The extra bookcase for loft bed #2 was made with 2x10s to accommodate bigger books. It's super easy to make - it went together so quickly that I forgot to take any in-progress photos. All simple butt joints joined with deck screws. The desk was made from a piece of plywood, and some 2x2 for legs/crossbraces and 1x3s for the sides to stiffen it - I used a very similar construction method here as for my door table. The 1x3s are mitered to make it look a bit slicker.

Step 11: Clothes rail

What can you use the space for under the bed? Well, it's good for general storage, but in the case of my son's room, he doesn't have a wardrobe. So I added a clothes rail so he can hang clothes under the bed. Really easy to do with this design - drill a hole for one end, and drive a screw into the other end of a dowel. I used an old curtain rail for the job. I'll add another one if he needs it.

Step 12: Secret compartment

Who doesn't want a secret space in their room? This one was easy to make, because we were covering up an open fireplace (which is perfectly functional, but which we never use - the room is way too small to justify it). All I had to do was make one of the plywood panels removable. You lift the panel up and over a strip of wood to remove it and reveal the space.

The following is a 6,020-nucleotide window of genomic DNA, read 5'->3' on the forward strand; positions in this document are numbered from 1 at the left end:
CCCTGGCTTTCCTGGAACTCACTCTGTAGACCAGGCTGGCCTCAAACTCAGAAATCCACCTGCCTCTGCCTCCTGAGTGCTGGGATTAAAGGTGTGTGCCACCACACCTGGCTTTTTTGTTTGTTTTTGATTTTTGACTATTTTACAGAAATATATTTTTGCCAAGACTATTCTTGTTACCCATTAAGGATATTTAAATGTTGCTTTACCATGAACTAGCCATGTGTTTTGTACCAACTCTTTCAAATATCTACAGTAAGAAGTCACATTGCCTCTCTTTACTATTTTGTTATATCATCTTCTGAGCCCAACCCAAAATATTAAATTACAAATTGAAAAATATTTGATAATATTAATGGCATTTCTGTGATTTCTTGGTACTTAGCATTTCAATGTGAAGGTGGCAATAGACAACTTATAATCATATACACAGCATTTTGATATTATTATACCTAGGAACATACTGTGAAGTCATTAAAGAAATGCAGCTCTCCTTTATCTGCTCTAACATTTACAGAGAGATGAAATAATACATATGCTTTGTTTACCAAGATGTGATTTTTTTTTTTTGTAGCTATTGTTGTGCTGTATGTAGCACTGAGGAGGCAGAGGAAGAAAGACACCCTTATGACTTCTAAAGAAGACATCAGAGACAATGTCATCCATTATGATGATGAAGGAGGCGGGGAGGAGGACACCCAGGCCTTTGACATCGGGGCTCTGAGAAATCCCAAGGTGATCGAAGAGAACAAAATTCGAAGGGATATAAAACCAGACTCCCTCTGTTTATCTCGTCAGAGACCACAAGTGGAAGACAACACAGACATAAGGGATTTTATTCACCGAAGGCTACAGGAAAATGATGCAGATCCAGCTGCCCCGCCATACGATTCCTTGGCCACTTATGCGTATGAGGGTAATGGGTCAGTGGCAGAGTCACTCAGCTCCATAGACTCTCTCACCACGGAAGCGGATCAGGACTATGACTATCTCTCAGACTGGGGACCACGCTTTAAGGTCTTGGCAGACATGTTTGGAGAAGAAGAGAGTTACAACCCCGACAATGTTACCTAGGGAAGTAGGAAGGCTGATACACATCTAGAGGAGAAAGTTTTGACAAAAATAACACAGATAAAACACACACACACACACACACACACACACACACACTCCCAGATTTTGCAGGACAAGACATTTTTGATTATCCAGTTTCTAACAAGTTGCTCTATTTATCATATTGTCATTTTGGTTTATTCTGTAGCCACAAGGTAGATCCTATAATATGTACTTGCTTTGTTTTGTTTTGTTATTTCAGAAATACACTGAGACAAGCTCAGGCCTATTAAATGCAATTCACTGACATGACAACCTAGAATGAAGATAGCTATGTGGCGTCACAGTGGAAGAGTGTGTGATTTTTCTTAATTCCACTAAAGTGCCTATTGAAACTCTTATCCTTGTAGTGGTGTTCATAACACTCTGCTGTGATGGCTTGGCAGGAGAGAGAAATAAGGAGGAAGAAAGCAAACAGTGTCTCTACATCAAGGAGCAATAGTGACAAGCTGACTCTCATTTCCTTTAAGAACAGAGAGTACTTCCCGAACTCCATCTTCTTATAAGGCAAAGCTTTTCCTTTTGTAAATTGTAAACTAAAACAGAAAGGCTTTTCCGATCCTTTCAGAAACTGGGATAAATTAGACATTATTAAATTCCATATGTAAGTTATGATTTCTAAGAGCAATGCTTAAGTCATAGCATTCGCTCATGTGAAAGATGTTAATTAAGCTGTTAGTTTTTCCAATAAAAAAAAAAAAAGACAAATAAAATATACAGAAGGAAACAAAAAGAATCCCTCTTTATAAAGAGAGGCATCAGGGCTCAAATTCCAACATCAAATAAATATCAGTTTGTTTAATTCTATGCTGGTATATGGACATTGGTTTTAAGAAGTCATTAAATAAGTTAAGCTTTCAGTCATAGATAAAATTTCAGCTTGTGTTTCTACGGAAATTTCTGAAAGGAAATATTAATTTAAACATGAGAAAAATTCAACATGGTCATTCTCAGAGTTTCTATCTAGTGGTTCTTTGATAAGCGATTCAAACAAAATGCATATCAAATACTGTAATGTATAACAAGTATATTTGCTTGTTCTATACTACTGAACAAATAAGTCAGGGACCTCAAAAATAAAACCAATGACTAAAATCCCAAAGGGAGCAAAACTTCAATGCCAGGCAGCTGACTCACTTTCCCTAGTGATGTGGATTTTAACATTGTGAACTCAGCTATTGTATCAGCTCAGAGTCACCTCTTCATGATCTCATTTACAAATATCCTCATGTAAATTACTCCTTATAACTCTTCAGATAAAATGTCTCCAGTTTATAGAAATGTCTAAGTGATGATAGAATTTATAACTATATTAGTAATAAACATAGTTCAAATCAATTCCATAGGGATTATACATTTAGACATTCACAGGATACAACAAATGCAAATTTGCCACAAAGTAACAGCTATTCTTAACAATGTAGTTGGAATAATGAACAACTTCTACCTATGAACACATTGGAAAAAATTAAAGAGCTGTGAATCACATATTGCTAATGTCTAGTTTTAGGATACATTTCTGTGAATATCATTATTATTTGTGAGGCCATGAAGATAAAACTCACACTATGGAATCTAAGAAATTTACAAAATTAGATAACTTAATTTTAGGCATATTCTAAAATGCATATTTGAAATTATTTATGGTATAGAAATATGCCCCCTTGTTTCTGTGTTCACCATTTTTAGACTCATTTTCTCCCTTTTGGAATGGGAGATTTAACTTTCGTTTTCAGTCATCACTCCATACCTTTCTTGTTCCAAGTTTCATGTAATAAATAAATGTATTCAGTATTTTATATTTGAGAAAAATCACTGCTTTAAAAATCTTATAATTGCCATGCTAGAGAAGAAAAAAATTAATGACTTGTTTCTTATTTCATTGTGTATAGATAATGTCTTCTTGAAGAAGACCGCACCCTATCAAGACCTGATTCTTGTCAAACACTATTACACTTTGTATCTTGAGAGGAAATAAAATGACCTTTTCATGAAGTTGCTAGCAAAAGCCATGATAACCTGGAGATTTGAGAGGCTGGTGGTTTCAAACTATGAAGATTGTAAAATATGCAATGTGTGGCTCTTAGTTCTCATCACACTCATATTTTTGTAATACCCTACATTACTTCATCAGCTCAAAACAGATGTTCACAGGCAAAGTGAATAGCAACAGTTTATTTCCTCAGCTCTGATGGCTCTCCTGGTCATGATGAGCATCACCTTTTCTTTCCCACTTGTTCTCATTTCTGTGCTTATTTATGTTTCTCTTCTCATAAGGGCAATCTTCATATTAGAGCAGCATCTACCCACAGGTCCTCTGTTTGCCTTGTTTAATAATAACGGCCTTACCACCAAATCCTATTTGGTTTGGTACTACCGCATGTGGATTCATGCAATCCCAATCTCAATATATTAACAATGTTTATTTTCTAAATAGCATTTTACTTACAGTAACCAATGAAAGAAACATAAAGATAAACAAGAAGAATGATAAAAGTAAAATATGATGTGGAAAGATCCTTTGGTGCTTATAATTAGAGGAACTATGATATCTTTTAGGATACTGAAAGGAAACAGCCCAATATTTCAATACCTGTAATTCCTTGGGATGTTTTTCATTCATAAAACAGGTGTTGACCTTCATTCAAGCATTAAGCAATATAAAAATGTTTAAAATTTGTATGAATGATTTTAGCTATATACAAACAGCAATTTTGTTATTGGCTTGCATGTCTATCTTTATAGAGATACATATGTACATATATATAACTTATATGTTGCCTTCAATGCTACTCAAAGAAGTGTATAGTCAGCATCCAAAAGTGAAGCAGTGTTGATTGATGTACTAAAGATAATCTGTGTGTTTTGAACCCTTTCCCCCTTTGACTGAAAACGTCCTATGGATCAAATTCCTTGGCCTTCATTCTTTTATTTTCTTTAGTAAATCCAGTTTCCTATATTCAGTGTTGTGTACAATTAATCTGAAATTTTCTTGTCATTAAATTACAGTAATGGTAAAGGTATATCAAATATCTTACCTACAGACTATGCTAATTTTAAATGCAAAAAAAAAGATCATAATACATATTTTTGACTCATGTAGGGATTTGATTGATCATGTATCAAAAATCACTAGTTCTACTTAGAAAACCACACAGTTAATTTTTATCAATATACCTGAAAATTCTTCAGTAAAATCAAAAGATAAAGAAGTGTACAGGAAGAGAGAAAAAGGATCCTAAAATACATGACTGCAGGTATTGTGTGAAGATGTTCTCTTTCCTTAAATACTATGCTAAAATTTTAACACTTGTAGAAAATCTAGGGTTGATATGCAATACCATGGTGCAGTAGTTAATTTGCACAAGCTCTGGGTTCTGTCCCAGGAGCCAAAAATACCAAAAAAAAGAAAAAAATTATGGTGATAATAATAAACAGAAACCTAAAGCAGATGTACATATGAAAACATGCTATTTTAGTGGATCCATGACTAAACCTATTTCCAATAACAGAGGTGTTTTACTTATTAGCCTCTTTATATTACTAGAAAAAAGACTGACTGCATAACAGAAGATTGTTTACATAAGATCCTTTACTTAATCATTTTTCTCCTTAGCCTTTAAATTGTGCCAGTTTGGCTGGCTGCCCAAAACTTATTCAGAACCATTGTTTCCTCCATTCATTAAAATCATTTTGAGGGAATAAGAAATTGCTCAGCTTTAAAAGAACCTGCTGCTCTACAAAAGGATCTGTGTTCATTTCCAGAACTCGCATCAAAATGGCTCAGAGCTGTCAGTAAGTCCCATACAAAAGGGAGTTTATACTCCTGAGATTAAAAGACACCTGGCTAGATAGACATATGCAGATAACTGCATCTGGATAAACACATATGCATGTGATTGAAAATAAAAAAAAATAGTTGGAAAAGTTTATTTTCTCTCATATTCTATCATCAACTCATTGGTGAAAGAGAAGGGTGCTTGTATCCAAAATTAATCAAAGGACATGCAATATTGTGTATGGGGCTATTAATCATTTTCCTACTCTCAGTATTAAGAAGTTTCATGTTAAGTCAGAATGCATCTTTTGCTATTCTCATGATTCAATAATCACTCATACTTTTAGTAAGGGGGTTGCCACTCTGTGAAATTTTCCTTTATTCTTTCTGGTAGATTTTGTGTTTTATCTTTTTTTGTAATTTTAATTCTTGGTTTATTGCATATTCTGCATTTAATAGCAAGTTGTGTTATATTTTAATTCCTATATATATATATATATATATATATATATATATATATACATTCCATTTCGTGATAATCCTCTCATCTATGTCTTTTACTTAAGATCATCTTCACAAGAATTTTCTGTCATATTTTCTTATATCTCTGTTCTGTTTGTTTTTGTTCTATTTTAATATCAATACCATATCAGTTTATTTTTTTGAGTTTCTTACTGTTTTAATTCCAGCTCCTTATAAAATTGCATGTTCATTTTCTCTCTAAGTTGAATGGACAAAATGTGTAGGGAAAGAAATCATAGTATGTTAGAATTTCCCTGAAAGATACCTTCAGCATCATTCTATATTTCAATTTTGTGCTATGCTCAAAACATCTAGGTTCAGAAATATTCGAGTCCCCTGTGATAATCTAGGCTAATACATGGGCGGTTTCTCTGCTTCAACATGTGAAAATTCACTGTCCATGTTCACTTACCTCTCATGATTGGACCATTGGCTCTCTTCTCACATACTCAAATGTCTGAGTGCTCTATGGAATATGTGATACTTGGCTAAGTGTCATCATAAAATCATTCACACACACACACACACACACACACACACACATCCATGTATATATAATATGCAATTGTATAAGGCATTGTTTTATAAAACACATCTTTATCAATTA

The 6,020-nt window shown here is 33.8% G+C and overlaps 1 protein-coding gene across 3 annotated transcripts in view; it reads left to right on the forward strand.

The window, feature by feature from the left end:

Step 13: Add bedding, books

DSC04450.JPG
pano.jpg
...and happy occupants, and you're done.
 
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burgzt made it!1 month ago

We did it! My son and I spent couple days on that fun project! One day was spent on building and other on assembling. Now the paint job awaits. Meantime we're looking for best color palette and looking forward to loft bed adjustments: rope ladders, swing, etc..

lova01.jpgkrp001.jpg
makendo (author)  burgzt1 month ago

Looks great! Thanks for posting the pictures.

moelhole1 month ago

Did you use any verticals behind the cloud for extra support, or were they unnecessary? Thank you for the information and great design.

makendo (author)  moelhole1 month ago

No, not necessary, though do note the single vertical at the foot of the bed extending up from the leg of the bed.

icmevans2 months ago

Im considering making this for my new apartment room. Im a college student. However the floor is all wood, what would you recommend for the bottoms?

makendo (author)  icmevans2 months ago

I'd just use some rubber from an old bike tire under each leg to protect the floor and prevent the leg from slipping.

icmevans makendo2 months ago

Apperciate the fast response! Any suggestions on incorperating a dresser?

makendo (author)  icmevans2 months ago